Folly Mansion

Moon Author's Review

Just east of Port Antonio along Alan Avenue, a left onto a dirt road before the cricket pitch follows the edge of East Harbour out to Folly Point Lighthouse. A right turn after the cricket pitch along a grassy vehicle track through low-lying scrub forest leads to Folly Mansion, which is an unmanaged attraction (free and always accessible) on government-owned land. Folly was for a few years after its construction the most ostentatious building in Jamaica, before it started to crumble. Built by Connecticut millionaire Alfred Mitchell in 1905, the mansion had 60 rooms and an indoor swimming pool and was made almost entirely of cement. Apparently the cement was mixed with saltwater, which proved a bad combination. The salt not only weakened the cement but rusted the steel framework, causing almost immediate deterioration. Nonetheless, Mitchell lived in the mansion with his wife, a Tiffany heiress, and their family on and off until his death in 1912, and it wasn’t until 1936 that the house was abandoned. On the waterfront in front of the pillared mansion is the humble little Folly Beach, which faces small Wood Island, where Mitchell is said to have kept monkeys and other exotic animals. The beach isn’t bad for a swim, but care should be taken as the sea floor is not even and parts are covered with sharp reef. The area is known to have a strong current at times.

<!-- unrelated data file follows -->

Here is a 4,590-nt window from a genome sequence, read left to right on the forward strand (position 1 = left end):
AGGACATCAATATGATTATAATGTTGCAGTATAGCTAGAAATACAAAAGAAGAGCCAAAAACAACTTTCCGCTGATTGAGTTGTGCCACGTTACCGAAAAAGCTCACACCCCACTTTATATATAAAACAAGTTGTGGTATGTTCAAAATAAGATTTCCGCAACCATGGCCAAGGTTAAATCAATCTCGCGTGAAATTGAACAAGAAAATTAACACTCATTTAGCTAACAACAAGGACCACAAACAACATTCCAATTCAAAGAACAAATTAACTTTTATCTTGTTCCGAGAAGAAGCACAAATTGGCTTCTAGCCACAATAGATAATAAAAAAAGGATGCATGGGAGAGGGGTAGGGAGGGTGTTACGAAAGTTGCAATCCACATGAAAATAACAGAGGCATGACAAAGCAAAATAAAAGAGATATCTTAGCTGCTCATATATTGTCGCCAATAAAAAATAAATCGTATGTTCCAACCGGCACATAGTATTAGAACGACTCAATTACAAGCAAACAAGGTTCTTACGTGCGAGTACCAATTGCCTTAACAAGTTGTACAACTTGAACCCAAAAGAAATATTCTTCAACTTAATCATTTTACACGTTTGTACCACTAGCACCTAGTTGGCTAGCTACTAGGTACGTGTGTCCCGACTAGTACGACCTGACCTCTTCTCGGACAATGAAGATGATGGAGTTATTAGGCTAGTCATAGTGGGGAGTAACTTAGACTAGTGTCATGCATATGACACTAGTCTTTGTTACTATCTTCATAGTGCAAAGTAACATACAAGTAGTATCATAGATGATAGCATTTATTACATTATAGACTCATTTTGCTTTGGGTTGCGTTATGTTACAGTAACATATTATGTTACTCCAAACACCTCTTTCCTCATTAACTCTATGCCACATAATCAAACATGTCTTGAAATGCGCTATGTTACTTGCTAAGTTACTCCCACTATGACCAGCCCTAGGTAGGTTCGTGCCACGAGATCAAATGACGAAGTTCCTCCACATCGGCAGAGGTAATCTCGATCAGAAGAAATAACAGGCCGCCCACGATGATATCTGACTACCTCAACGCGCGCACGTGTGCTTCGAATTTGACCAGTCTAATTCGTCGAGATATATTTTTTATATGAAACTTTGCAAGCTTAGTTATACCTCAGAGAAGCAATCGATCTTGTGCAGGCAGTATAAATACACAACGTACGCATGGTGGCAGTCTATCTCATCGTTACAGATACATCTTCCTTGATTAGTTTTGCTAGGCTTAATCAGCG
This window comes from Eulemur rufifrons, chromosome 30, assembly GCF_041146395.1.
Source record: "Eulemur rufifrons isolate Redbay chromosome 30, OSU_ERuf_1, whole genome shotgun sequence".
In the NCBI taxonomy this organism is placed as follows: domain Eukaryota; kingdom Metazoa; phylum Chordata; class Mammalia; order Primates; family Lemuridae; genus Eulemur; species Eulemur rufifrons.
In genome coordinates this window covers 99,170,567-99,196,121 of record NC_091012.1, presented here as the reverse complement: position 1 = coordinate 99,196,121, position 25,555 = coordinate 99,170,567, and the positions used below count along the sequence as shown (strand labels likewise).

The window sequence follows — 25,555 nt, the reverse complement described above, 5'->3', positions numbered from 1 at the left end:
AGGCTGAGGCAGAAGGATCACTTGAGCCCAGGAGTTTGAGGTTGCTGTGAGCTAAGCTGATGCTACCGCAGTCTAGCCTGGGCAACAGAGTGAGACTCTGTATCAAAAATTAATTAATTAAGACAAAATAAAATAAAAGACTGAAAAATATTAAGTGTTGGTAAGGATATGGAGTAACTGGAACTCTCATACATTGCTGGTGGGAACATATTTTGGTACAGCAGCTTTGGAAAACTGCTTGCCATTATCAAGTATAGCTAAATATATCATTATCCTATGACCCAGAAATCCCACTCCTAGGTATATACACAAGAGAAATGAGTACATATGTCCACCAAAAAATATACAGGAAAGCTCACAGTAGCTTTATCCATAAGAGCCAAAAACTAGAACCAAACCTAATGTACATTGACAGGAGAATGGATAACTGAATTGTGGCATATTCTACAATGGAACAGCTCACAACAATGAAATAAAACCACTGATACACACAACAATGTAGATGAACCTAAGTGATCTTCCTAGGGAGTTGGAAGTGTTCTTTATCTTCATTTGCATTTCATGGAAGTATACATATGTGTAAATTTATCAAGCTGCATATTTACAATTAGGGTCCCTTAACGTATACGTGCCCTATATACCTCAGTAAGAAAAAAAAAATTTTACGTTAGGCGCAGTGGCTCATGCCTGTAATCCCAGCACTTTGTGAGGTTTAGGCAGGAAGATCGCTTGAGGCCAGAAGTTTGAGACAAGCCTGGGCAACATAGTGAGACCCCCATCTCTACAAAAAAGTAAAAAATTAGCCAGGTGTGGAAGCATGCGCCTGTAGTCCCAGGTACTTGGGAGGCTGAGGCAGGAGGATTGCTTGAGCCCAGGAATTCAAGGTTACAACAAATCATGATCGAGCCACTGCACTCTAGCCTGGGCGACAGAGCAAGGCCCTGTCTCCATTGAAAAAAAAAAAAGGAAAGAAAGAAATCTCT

The name "Folly" predates Mitchell and his ill-fated mansion, as made clear by Folly Point Lighthouse, which was built and named in 1888. Apparently the name refers to Baptist minister James Service, who once owned the property, having acquired it piece by piece. For this he was lauded with a playful expression extolling his frugal ways, which were not, in fact, based in folly. Many legends surround the mansion, the most popular story being that the mansion was built as a wedding gift, but the bride ran off in tears when her dream home began to crumble as soon as she was carried across the threshold.

Folly Point Lighthouse stands on a jut extending along the windward shore of East Harbour. The lighthouse is not generally open to the public, but the property manager is known to let visitors in on occasion. A track usually too rutted and muddy for a vehicle runs along the water’s edge between the lighthouse and the mansion.


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